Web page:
The pandemic prompted a radical makeover a year ago at Santa Rosa Community Health, which provides care for about 42,000 mostly low-income patients at eight facilities.

Office visits were immediately suspended and replaced within weeks by virtual care via telephone and online video.

“We had to do it differently,” said Gaby Leroi, the chief operating officer, limiting patient visits to serious cases, including people with COVID-19 symptoms or in need of testing.

Last year, the community health system recorded 122,047 patient visits via phone and video, accounting for almost half of all visits. In 2019, the telehealth tally was 36 visits.

“It is such a joy to see patients in person,” said Dr. Marie Mulligan, chief medical officer overseeing a staff of nearly 500 providers, expressing the organization’s preference for hands-on health care.

But telehealth improved patient access to care, relieving low-income people from the obligations to get time off from work, arrange child care and in some cases the choice of paying for gasoline versus buying food for the family.

It also paid off for providers.

“You would be surprised to see how much can be achieved with a video visit and see what someone’s house is like,” Mulligan said. “I had somebody open the refrigerator so I could see what was in there.”

Until the system’s clinics can safely reopen, about half of patient visits will continue via telehealth, said Annemarie Brown, the organization's communications and grants development director.

Eventually, the staff will assess its experience with telemedicine “to strategically reshape how we deliver care,” she said.

Tyler Hedden, CEO at Providence Santa Rosa Memorial Hospital, found it “tough to say” how work there will change as the viral threat recedes.

“There’s still going to be a presence of the disease in our community,” he said.

There will be a gradual relaxing of requirements for personal protective equipment and the screening process at Memorial’s entrances, Hedden said.

Memorial, with a staff of about 2,000 employees, has handled 643 hospitalized COVID-19 patients and another 548 cases in the Emergency Department.

There were fewer than five cases in the hospital recently, but Hedden said, “We have to make sure we don’t let our guard down.”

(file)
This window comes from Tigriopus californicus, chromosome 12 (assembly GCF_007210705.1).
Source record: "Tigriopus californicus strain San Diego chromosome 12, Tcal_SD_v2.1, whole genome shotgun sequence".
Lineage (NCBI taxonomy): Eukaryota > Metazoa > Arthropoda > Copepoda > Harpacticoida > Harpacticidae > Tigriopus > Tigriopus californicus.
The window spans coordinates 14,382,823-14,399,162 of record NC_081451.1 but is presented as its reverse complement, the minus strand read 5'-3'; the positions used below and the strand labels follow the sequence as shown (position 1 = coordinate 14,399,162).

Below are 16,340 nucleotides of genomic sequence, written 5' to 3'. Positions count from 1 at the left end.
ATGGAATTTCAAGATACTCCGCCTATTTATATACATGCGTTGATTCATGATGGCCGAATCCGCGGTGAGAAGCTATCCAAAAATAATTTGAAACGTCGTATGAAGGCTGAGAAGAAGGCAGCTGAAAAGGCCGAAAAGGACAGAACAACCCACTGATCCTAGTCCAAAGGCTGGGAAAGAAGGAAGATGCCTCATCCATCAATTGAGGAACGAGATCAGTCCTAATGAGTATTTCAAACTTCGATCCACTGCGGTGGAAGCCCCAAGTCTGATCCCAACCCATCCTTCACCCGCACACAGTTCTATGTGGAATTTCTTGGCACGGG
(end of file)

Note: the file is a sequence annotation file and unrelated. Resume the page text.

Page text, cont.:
Evolution for educators

Educators from kindergarten to community college also had to reinvent their profession last year when coronavirus orders closed schools and forced a wholesale conversion to distance learning.

Santa Rosa Junior College’s curriculum of more than 2,000 classes lurched from just 12% online last spring to 93% this spring and the upcoming summer session will also be primarily remote instruction.

In the fall, President Frank Chong said he hopes to restore as many in-person classes “as we can safely take care of.”

But, he said, “I don’t think post-COVID normal will be the same. It’s never going to be the way it was before.”

That’s not all bad, Chong said, because students who live miles away on the coast, disabled students and working students appreciate the convenience of online learning, which will continue.

“The lesson learned is one size does not fit all,” he said.

The 15,500-student Santa Rosa City Schools also learned from its abrupt transition to learning from home, a move that was wildly unpopular with parents here and across the nation.

Some teachers and students, including those who would have been doing independent study, “thrived on distance learning,” Superintendent Diann Kitamura said.

But, she said, there is no substitute for conventional schooling: “You can’t replace a human with a computer.”

The city schools have devised a hybrid model for reopening schools in April, mixing online learning at home with in-person instruction at school, with mandatory masks and 6-foot social distancing.

“We think it’s better for students but it won’t look or feel normal to anybody,” said Will Lyon, the Santa Rosa Teachers Association president.

But restoring the human connection — “the high five or handshake on the way into the classroom” — is essential to education, he said.

Speaking perhaps for employers and employees, health care providers and patients as well as students and teachers, Lyon said: “I think it will be full-blown jubilation when this is behind us.”

You can reach Staff Writer Guy Kovner at 707-521-5457 or On Twitter @guykovner.

Insight: Life After The Pandemic

This story is part of a new quarterly special section at The Press Democrat focusing on stories and issues of community-wide importance. This debut edition, publishing in print on March 28, is focused on stories examining how our lives will be different after the pandemic abates. Look for the next Insight section in late June.

Read all the stories here.